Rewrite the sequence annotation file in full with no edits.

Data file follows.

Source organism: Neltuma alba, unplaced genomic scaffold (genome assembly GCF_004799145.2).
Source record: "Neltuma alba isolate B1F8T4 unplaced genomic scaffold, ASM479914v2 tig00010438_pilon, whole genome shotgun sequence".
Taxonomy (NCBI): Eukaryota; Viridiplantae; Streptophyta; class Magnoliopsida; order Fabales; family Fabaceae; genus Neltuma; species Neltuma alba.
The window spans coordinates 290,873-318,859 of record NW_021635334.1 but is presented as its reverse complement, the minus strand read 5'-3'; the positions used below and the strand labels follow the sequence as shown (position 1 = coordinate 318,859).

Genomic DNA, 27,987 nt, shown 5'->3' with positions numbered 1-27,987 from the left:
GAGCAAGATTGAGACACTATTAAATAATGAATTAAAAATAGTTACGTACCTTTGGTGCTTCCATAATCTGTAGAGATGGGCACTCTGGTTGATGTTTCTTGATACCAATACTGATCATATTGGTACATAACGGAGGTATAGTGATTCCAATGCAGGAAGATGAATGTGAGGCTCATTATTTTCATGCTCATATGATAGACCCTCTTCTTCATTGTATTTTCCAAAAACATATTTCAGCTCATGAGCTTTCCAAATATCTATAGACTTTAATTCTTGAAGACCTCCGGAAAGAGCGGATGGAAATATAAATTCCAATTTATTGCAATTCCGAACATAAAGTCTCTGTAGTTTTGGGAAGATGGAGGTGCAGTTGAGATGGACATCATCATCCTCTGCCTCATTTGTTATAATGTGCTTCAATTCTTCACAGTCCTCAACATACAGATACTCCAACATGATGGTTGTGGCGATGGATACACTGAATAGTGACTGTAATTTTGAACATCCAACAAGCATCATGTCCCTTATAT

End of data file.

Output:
Source organism: Neltuma alba, unplaced genomic scaffold (genome assembly GCF_004799145.2).
Source record: "Neltuma alba isolate B1F8T4 unplaced genomic scaffold, ASM479914v2 tig00010438_pilon, whole genome shotgun sequence".
Taxonomy (NCBI): Eukaryota; Viridiplantae; Streptophyta; class Magnoliopsida; order Fabales; family Fabaceae; genus Neltuma; species Neltuma alba.
The window spans coordinates 290,873-318,859 of record NW_021635334.1 but is presented as its reverse complement, the minus strand read 5'-3'; the positions used below and the strand labels follow the sequence as shown (position 1 = coordinate 318,859).

Genomic DNA, 27,987 nt, shown 5'->3' with positions numbered 1-27,987 from the left:
GAGCAAGATTGAGACACTATTAAATAATGAATTAAAAATAGTTACGTACCTTTGGTGCTTCCATAATCTGTAGAGATGGGCACTCTGGTTGATGTTTCTTGATACCAATACTGATCATATTGGTACATAACGGAGGTATAGTGATTCCAATGCAGGAAGATGAATGTGAGGCTCATTATTTTCATGCTCATATGATAGACCCTCTTCTTCATTGTATTTTCCAAAAACATATTTCAGCTCATGAGCTTTCCAAATATCTATAGACTTTAATTCTTGAAGACCTCCGGAAAGAGCGGATGGAAATATAAATTCCAATTTATTGCAATTCCGAACATAAAGTCTCTGTAGTTTTGGGAAGATGGAGGTGCAGTTGAGATGGACATCATCATCCTCTGCCTCATTTGTTATAATGTGCTTCAATTCTTCACAGTCCTCAACATACAGATACTCCAACATGATGGTTGTGGCGATGGATACACTGAATAGTGACTGTAATTTTGAACATCCAACAAGCATCATGTCCCTTATAT